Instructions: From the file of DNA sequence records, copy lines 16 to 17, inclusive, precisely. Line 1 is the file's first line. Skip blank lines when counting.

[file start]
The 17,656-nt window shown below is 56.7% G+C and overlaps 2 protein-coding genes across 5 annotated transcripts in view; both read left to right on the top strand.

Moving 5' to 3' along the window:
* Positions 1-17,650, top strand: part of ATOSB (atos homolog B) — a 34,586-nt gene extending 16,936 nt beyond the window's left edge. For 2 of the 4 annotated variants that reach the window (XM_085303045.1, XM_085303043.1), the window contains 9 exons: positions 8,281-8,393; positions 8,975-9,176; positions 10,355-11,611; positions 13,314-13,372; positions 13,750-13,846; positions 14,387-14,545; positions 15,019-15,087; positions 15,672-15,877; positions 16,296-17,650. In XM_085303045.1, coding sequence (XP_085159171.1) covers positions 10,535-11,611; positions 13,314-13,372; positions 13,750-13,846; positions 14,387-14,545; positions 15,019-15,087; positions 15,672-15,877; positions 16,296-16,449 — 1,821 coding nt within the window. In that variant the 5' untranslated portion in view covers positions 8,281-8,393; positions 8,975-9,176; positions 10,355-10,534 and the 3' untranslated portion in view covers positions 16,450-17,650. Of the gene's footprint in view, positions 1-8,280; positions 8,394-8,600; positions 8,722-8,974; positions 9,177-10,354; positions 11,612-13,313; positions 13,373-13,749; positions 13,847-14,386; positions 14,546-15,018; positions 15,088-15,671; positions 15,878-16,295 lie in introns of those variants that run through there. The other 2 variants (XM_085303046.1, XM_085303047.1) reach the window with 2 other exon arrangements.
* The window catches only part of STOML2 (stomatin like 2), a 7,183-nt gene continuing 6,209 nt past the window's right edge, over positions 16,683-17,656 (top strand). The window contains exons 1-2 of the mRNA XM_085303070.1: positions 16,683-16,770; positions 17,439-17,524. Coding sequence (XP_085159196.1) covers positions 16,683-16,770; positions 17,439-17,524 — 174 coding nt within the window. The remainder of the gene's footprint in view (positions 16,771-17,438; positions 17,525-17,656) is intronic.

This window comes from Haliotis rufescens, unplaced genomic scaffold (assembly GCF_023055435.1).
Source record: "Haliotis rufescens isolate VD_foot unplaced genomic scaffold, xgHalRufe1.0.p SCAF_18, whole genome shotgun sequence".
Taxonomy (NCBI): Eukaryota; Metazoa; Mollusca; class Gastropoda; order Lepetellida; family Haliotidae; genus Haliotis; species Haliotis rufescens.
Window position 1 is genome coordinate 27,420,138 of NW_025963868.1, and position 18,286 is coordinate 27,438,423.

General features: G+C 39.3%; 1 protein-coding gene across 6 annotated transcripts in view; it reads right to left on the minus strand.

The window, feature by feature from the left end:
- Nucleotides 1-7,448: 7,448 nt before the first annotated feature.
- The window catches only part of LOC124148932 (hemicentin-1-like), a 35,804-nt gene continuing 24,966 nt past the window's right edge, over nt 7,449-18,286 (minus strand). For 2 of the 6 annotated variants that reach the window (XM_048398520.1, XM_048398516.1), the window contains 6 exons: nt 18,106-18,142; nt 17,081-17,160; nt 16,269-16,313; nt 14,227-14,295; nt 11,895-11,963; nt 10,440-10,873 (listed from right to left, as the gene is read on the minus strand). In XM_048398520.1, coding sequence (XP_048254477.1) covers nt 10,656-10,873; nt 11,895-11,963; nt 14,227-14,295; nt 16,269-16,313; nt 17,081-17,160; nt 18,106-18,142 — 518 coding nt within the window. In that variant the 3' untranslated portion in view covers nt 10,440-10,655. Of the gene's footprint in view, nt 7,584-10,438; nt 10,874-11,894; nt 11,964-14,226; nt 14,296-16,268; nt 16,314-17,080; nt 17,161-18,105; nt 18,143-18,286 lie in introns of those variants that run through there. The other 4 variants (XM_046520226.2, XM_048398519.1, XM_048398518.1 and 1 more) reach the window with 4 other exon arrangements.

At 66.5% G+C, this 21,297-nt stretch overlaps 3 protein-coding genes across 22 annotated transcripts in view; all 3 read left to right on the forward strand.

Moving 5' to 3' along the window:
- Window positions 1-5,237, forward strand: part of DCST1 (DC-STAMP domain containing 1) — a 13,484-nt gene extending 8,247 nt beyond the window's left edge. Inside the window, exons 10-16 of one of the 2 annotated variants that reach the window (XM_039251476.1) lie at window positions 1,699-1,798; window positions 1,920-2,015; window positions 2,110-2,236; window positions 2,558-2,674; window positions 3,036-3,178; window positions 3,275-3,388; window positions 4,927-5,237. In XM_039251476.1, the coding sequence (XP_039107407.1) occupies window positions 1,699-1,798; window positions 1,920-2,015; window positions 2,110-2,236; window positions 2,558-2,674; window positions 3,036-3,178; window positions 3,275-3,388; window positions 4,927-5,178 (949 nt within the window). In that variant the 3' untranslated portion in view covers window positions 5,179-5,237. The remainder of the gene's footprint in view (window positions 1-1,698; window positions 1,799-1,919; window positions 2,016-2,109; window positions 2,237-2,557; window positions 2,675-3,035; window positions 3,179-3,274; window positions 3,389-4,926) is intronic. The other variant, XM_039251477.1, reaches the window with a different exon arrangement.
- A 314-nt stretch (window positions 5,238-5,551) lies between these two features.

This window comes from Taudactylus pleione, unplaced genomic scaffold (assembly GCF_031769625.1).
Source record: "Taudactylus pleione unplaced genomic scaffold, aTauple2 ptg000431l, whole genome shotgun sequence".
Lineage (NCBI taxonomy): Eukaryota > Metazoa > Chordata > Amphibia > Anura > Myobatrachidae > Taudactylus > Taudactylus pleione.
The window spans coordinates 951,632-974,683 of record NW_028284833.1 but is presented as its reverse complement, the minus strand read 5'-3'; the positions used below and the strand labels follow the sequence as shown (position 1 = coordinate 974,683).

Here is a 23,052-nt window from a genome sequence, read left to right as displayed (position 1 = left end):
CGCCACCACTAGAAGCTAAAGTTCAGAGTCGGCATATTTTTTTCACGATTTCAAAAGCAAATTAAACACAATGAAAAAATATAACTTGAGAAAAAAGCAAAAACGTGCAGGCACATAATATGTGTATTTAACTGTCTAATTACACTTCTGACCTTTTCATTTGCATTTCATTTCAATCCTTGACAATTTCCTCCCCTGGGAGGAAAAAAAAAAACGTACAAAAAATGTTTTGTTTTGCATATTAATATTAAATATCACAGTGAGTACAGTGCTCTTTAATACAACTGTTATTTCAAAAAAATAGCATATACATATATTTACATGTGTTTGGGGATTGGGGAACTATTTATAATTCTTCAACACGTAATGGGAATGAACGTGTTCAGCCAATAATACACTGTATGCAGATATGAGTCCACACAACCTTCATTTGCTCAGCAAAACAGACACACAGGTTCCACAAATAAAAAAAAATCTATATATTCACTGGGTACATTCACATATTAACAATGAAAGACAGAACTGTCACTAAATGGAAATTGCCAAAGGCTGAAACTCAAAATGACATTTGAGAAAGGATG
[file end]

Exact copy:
- A 314-nt stretch (window positions 5,238-5,551) lies between these two features.

This window comes from Taudactylus pleione, unplaced genomic scaffold (assembly GCF_031769625.1).